The next big thing with Zenoss is what they call ZenPaks.  ZenPaks are groups of scripts and small applications that add functionality like a plug-in in FireFox.  This is where the strength of the Community really comes in.  I am running an ESXi Server at home on a Core i7 machine I built.  While I love the server, VMWare has intentionally encumbered several of the features that normal ESX has.  One of those is in the area of monitoring.  VMWare intentionally built the system with no SNMP based agent built-in.  With most systems, this means you are just out of luck for checking anything other than if the machine is up and has connectivity to it.  With Zenoss, there is very likely a ZenPak for that.  If a ZenPak does not already exist, there is a group of people in the community that love challenges and are eager to help you create a ZenPak for that.  This level of support is really helping the Zenoss team and community to set themselves apart.

So what didn't I like about the product?  The UI takes serious effort to master.  The tutorials and hours of videos are a tremendous help while the Zenoss team works to make it more intuitive.  The other issue is the limited support for using SSH.  It is another area we were assured is being addressed, but took me considerable effort to figure out the first time I tried.  By contrast snmp based discovery worked perfectly, assuming that all of your machines are using the same read and write keys or user name and password.  The last minor issue is that several of the services I have running on my test machines were either misidentified, causing a failure after discovery, or missing completely.  This is easy to fix for small environments of less than 50 servers and it won't take you a long time to correct.  Another feature I missed that would help, is the import feature as a way to add systems to your installation.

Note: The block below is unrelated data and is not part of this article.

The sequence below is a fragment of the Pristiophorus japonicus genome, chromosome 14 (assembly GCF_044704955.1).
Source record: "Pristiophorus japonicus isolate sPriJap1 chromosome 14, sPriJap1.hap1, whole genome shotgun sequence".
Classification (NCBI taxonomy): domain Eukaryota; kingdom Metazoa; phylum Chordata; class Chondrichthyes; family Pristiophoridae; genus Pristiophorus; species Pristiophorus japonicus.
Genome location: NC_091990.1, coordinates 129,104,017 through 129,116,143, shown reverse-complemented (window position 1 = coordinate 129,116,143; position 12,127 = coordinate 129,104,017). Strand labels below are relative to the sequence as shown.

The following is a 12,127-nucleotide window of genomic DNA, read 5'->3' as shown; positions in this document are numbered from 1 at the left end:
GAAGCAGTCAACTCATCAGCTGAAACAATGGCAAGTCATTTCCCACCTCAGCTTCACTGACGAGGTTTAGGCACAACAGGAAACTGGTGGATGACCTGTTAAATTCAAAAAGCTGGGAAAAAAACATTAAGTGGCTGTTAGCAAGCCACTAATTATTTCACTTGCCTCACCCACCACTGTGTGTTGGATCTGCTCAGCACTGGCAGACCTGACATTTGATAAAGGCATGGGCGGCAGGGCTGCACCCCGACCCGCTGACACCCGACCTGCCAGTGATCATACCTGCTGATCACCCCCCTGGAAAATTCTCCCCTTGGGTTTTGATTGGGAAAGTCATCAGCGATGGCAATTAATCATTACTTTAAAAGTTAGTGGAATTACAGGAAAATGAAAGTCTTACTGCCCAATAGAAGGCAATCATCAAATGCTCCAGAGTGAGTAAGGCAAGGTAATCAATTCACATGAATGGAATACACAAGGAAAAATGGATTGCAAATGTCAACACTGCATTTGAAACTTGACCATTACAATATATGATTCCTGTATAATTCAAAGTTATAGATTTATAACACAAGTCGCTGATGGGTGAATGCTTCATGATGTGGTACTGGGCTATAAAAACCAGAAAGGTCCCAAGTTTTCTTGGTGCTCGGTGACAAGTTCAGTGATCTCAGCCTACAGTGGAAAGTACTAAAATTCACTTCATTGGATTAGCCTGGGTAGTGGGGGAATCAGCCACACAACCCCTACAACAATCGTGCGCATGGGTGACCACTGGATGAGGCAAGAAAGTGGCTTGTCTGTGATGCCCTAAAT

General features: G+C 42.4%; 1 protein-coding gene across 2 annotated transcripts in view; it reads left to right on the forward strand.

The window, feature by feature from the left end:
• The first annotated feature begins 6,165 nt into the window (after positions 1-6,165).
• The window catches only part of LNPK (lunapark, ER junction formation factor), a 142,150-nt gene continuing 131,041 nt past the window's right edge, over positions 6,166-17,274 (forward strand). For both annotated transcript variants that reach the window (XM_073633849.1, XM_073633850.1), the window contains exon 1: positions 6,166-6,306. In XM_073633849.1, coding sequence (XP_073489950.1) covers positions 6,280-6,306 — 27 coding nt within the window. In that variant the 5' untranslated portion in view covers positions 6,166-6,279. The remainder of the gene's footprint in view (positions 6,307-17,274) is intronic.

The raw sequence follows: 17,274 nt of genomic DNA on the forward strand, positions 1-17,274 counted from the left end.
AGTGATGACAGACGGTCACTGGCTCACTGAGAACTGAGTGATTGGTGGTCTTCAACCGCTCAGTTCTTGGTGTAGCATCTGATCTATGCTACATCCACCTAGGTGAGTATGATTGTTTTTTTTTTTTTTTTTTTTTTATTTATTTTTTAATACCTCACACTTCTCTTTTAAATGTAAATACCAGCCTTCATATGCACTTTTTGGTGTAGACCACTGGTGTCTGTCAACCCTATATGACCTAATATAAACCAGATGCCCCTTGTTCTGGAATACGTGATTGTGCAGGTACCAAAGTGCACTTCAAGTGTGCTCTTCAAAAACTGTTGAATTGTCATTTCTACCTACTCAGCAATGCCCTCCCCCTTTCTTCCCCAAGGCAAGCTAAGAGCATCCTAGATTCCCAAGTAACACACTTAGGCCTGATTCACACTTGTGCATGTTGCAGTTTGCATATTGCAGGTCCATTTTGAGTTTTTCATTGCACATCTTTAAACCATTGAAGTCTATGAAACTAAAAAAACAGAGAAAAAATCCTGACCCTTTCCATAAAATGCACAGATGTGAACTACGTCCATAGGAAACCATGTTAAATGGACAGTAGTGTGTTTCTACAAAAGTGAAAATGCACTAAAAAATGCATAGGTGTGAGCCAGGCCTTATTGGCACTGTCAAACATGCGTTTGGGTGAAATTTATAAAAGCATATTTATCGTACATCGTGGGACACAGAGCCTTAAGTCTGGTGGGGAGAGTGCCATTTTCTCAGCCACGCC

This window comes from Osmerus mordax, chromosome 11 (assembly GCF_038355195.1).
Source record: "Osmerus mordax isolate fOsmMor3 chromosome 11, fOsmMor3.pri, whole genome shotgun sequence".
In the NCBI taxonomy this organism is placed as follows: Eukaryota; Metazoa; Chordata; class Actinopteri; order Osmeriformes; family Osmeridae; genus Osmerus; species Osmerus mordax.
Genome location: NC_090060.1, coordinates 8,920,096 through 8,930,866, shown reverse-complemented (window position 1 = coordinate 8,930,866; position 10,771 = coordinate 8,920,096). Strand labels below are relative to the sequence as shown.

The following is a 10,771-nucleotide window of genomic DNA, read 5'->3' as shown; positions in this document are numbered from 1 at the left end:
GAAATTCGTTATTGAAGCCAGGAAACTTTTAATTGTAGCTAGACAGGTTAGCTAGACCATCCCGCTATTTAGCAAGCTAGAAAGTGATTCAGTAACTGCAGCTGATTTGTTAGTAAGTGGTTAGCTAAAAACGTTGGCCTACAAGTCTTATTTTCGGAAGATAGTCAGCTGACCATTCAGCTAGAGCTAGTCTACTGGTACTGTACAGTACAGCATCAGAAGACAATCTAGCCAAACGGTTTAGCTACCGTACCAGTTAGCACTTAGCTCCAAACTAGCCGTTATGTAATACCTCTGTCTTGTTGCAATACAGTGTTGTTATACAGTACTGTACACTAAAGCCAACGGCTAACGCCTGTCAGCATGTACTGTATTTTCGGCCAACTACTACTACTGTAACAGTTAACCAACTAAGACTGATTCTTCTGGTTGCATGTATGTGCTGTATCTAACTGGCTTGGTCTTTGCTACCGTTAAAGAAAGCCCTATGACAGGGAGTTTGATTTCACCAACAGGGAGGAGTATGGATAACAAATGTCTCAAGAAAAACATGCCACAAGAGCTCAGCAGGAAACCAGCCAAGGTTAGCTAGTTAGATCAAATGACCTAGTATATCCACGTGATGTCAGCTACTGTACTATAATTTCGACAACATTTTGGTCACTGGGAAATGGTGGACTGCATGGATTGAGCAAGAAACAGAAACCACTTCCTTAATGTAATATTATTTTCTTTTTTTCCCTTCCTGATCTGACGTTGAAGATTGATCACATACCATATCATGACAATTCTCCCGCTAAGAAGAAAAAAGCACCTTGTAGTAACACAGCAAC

Once you have this tool up and running, you really do start forgiving the pain it put you through to get there.  Creating reports quickly and using the event correlation features starts to pay off quickly.  The Zenpaks will help you keep things monitored without having to write something custom.  All and all this is definitely a solid, scalable and flexible system for monitoring.  I suggest that you download the VM and give it  a try.

Brian Wagner

Brian started working with *nix in while a student at Kent State University in the early 90's. In 1995, as an E-Mail Administrator for Caliber Technology (now part of Fedex) he was tasked with administering Sendmail on both Slackware Linux and Solaris Systems. His first home install of Linux was MkLinux DR1 in 1996 on his 60 Mhz PowerMac. Since then Brian has been working and consulting on Linux and it's uses in the Enterprise to support everything from E-Mail, Firewalls, Web and File serving to custom cluster solutions and grid solutions. Brian has had the opportunity to work in both Fortune 500 companies and small 2 person organizations. This has given him the unique insight into the differences every size business faces.